Directed by Florian Zeller
Written by Florian Zeller and Christopher Hampton
Starring Hugh Jackman, Laura Dern and Zen McGrath
Classification PG; 122 minutes
Opens in theatres Jan. 20
Florian Zeller’s disappointing follow-up to The Father is called The Son – but perhaps The Parent might be a better title. Both films are English-language adaptations of the French writer-director’s own plays, and just as The Father investigated dementia in an elderly man, The Son investigates depression in an adolescent. The difference, however, is that The Father brilliantly captured the senior’s confused mental state with a shifting and contradictory narrative but The Son is more interested in the impact an adolescent’s withdrawal and pain has on his divorced parents, most especially his father.
This is no fault of Zen McGrath as Nicholas, who captures the muffling effect of depression rather well, as though he is always at one step removed from reality – if not in abject pain. Rather it is a fault of point of view: In a script that writer Christopher Hampton has adapted from Zeller’s play, the film’s perspective is largely that of the father, Peter, a highly successful Manhattan lawyer played by Hugh Jackman.
This A-type personality is preoccupied with his work, his pretty young wife (Vanessa Kirby) and their new baby – but he also is such a rational and self-confident character that he finds it impossible to understand a young man who would rather wander the streets than go to school. His initial reaction is that you just can’t do that, although he gradually comes around to the realization he has to help his son, deposited on his doorstep by his ex-wife Kate (Laura Dern) who can no longer cope with the boy.
Creating this rather unsympathetic figure, Jackman hits his lines too hard and too fast, especially in the early scenes, creating an artificiality to the dialogue that makes Peter even less attractive. Dern’s performance is more sensitive, portraying a loving mom hoping against hope that hugs and banana bread will solve the problem. Still, her character is underwritten and Zeller permits Jackman’s loud performance as Peter to remain the focus of the film.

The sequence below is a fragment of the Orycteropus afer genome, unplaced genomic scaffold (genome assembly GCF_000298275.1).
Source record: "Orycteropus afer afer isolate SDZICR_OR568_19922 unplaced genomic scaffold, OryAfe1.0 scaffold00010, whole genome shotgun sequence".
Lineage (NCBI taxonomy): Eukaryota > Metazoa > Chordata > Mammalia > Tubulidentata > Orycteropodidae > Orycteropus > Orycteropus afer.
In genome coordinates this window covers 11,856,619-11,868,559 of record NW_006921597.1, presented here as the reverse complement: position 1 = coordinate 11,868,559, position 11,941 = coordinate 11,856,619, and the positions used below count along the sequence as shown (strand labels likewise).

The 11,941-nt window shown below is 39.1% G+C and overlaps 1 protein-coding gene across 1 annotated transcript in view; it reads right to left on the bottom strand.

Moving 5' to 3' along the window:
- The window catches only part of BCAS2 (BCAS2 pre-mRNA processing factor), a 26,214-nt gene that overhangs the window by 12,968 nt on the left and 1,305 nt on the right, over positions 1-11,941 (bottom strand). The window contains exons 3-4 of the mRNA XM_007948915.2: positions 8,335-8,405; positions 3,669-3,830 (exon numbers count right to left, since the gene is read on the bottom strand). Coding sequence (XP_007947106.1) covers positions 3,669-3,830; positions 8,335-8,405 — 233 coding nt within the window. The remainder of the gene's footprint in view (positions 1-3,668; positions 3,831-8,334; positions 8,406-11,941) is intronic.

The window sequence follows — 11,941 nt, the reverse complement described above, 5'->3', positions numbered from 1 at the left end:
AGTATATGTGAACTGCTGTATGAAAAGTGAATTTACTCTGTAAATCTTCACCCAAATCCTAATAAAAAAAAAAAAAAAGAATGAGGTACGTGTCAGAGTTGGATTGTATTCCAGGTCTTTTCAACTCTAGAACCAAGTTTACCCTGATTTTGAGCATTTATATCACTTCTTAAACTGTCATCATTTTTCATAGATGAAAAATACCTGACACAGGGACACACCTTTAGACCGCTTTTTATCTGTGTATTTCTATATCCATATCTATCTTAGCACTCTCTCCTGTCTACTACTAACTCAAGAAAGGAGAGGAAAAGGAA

The director attempts to portray depression – in Nicholas’s blank stare or desperate tears – but it remains largely a mystery to the frustration of Peter, Kate and the audience. Nicholas has been deeply hurt by his parents’ divorce and the way his father abandoned his mother for a younger woman, but lots of people recover from these sorrows.
Anthony Hopkins steps in with a rather improbable cameo as Peter’s old father, in which he reveals he, too, abandoned his wife and son when Peter was a teen. Why then, one wonders, does Peter seem so blind to his own son’s hurt? Hopkins, clearly relishing the obnoxious role as the cold, hard parent of a previous generation, gives Peter a tough-love talk: Boo hoo, too bad, suck it up. The motivations feel simplistic and the main point seems to be creating a character who can conveniently voice a common misunderstanding of depression: Why can’t you just get over it?
But Nicholas doesn’t get over it, much to his mother’s desperation and father’s guilt. It’s telling that the only significant narrative departure here – of the kind that so brilliantly animated The Father – is one that reveals Peter’s sorrow, not Nicholas’s mental state.
The Son gives us no respite from either man’s plight. It’s not impossible to accept, as one did in The Father, that there is no solution to failing mental health in an old man; that film played out as classic tragedy. It’s almost nihilistic, however, to advance such a hopeless message for a teen. The Son is a film that is very cruel to its characters, and by extension to its long-suffering audience.